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This is a great book for anyone who is a fan of Ernest Gaines. There are essays explaining how and why he wrote "The Autobiography of Miss Jane Pittman" and "A Lesson Before Dying", some auto biographical information, 5 of his early short stories, including the first one he had published, and an interview with him on his feelings about art and music. Great book for fans of his.
This is the life story of Ernest J. Gaines and inspiration used in his writing. His story starts with his family history and growing up in Louisiana on a plantation in Pointe Coupee Parish, a community which helped shape his characters for stories. He built his current house on land of the same plantation where he was born and spent his early life. He also built a church near the cemetery grounds on the plantation. Little details enriched his lifestory such as chewing cane (sugar cane), cracking...
What a treat! The editors have collected “old and dusty” short stories (including “Mary Louise,” which was later fleshed out into Gaines’s novel Catherine Carmier), along with essays and speech transcriptions in which Gaines talks about his influences and his writing process. There is also a transcription of a conversation between Gaines, Gaudet, and poet Darrell Bourque, both of the latter associated with the University of Louisiana at Lafayette, where Gaines also teaches. For me, reading this
1.5This didn't really make any sense.A few essays that had similar points.A couple stories, some of which were like the essays.An interview transcript.I could have written this, no idea how it got published.
Gaines is becoming a favorite author for me. This is a collection of essays,stories and an interview.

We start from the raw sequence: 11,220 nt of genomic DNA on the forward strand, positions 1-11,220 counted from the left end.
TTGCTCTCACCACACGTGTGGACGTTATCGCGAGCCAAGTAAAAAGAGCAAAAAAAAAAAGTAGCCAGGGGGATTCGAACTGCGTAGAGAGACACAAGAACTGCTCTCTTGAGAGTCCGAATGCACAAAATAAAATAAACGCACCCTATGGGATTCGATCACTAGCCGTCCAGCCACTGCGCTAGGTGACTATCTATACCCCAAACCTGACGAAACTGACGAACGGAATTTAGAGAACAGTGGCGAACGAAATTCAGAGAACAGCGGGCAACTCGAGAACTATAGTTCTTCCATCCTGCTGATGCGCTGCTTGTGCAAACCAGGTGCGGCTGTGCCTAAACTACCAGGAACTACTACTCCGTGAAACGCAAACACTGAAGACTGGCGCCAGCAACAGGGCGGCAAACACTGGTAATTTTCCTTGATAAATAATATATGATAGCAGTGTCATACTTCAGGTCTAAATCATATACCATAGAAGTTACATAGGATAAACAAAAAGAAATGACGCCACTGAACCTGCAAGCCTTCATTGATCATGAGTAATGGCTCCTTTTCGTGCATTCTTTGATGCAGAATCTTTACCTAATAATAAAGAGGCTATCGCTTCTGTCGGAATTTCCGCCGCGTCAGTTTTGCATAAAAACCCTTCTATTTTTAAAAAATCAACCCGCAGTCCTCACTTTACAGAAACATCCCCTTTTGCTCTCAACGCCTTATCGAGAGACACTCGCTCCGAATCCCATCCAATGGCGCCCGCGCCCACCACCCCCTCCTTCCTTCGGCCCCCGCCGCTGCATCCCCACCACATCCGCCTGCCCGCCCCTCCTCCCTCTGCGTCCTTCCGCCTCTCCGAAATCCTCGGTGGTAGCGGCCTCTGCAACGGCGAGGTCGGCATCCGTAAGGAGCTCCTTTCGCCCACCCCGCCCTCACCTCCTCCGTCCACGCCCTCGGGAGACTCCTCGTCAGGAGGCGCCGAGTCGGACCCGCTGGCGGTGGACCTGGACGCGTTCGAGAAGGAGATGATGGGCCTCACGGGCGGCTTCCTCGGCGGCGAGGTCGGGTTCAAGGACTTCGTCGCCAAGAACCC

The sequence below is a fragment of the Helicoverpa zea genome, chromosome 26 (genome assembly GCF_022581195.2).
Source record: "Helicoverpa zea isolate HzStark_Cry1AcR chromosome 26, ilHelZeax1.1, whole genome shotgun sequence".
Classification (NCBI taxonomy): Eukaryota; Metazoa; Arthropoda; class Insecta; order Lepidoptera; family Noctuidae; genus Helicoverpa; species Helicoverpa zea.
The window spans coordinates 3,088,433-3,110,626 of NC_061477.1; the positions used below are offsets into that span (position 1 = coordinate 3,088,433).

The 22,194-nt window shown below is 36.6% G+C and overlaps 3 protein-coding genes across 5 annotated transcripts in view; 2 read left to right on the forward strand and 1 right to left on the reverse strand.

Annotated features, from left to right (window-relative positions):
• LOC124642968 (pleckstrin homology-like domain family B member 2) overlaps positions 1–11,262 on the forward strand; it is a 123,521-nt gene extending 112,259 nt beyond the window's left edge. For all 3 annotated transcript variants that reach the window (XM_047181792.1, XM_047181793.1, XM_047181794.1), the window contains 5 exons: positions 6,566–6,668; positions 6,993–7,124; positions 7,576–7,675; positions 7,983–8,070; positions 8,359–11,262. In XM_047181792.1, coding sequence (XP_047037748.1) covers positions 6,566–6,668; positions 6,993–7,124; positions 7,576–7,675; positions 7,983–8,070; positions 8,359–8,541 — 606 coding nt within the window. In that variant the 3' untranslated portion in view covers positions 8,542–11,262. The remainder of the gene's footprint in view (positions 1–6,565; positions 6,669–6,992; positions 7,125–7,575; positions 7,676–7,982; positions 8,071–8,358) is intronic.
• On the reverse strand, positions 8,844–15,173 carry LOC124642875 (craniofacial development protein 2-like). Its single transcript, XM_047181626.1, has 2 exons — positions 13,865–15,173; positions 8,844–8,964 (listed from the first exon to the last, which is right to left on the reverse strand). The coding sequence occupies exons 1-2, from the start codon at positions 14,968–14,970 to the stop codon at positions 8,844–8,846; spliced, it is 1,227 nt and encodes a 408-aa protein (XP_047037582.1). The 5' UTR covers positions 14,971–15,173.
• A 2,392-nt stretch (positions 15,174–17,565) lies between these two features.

I liked his short stories. The transcriptions of his speeches were a bit flat because transcriptions of speeches and talks always are.
"While I was a student at Stanford in the late fifties, my writing professor, Wallace Stegner, asked me, "Who do you write for? Who do you want to spread your book?" "I do not write for any particular groups, Mr. Stegner," I said, "I have learned too much from other writers, American and European, writers who definitely were not writing for me or about me." "Maybe not for you Ernie, but many had a particular reader in mind. Now let's say a gun was put to your head and that same question was as
Essays really interesting, especially info about his experiences moving to the Bay Area. I lived in the area during the same time period, interesting to see if from his point of view. The essay about the influence of his Aunt was great - a call to all of us to always stand up for what is right. He knew people in the Jonestown cult. Stories of how he came to write his books and short stories was fascinating. The story of meeting a lawyer who defended a young black man up for the death penalty who...
Ms. W: This is a collection of short stories and essays written in strong, spare language that explores the author's life and career choice. I picked this book by title alone, what on earth could it imply? So glad I did, gained a real appreciation for a writer I had only "studied" before (Lesson Before Dying, Jane Pittman...) but now feel a camaraderie with.
One of the best still living writers around--Gaines has an evocative style reminiscent of Faulkner and Hemingway but literally sprung directly from the soil and people of Louisiana. A true writer of blood, grit, and heart.
Not Gaines' best effort, but still better than a lot of stuff out there. I really enjoyed the nonfiction essays the most; the short stories this time did not seem to grab me. I really enjoyed the piece on the backstory on the writing of LESSON.
This books contains fascinating conversations with Ernest Gaines in addition to several of his short stories. The conversations give detail into Gaines's background, his writing inspirations, his philosophies and his stories. It's excellent.
Good but not stellar.